Lesson 9. Learning ActionScript Basics
Just because you have Macromedia Flash 8 Basic doesn't mean that you don't have access to one of the most powerful features of Flash. ActionScript is what you use to "make things go," and without it, well, your Flash applications aren't really applications. They're more like pictures at an exhibition: Very nice to look at, but what do they do? Well, if they had ActionScript, they would be calculating sales tax, or reading in information from text fields, or streaming MP3 files from some other location through the Flash Player, and any number of super-cool things that go beyond the scope of just looking pretty.
ActionScript adds life to the Tech Bookstore!
If the term ActionScript makes you tremble, fear not. ActionScript really is about bossing things around. You use it to tell movie clips what to do, to call that neighbor-kid LoadVars and tell him to go get some things for you at the local text file. It's about organizing things. In short, it's nothing radically different from what you do when you give your spouse a shopping list before you send him to the store (men, we know that means us because we can't be trusted at the store alone without a list). You're telling things what to do, in what order, and how. So if you're bossy, ActionScript will be a breeze.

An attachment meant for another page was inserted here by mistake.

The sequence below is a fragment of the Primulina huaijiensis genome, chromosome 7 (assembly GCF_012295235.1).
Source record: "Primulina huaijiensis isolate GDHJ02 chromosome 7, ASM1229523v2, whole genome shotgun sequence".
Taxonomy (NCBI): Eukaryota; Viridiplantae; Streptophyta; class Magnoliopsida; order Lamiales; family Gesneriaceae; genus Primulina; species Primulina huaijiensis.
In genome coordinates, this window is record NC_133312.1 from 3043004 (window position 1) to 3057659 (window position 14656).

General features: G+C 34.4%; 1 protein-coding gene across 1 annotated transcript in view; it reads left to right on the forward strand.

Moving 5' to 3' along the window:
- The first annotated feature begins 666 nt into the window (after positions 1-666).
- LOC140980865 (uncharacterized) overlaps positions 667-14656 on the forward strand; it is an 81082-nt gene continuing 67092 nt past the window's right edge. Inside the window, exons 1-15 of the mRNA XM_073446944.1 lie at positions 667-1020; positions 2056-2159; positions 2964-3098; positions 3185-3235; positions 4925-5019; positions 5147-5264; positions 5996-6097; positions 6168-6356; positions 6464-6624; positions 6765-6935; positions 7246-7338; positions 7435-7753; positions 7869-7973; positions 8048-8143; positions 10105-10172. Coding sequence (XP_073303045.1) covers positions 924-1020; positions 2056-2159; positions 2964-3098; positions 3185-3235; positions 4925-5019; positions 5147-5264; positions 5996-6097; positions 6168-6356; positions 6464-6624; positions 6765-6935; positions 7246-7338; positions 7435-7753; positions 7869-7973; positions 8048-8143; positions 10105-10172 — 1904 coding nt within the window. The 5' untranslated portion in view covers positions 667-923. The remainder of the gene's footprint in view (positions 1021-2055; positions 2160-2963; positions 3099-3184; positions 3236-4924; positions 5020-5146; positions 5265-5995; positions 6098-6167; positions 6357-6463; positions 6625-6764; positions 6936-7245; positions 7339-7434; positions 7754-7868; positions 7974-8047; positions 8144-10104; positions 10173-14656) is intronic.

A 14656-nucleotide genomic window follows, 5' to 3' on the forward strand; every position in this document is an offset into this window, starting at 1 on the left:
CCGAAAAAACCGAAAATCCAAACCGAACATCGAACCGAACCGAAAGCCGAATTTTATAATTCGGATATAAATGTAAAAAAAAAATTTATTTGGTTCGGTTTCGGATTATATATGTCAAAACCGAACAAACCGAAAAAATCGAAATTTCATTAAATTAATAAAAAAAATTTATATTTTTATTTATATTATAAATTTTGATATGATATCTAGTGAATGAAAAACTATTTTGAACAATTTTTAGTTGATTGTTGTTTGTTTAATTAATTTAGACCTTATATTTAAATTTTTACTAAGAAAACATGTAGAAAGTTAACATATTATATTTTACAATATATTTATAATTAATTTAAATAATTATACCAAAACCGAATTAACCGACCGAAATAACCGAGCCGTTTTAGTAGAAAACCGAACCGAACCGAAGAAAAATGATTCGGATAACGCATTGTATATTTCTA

In this lesson, you'll use ActionScript to load in external data. You'll use ActionScript to send data out of Flash as well. What's more, you'll finally get to animate your menus. You won't be using Script Assist in this lesson, so warm up your fingers; you'll have to type ActionScript on your own. In every circumstance, though, you'll see that most tasks are very similar to one another, and you should get the hang of it in no time.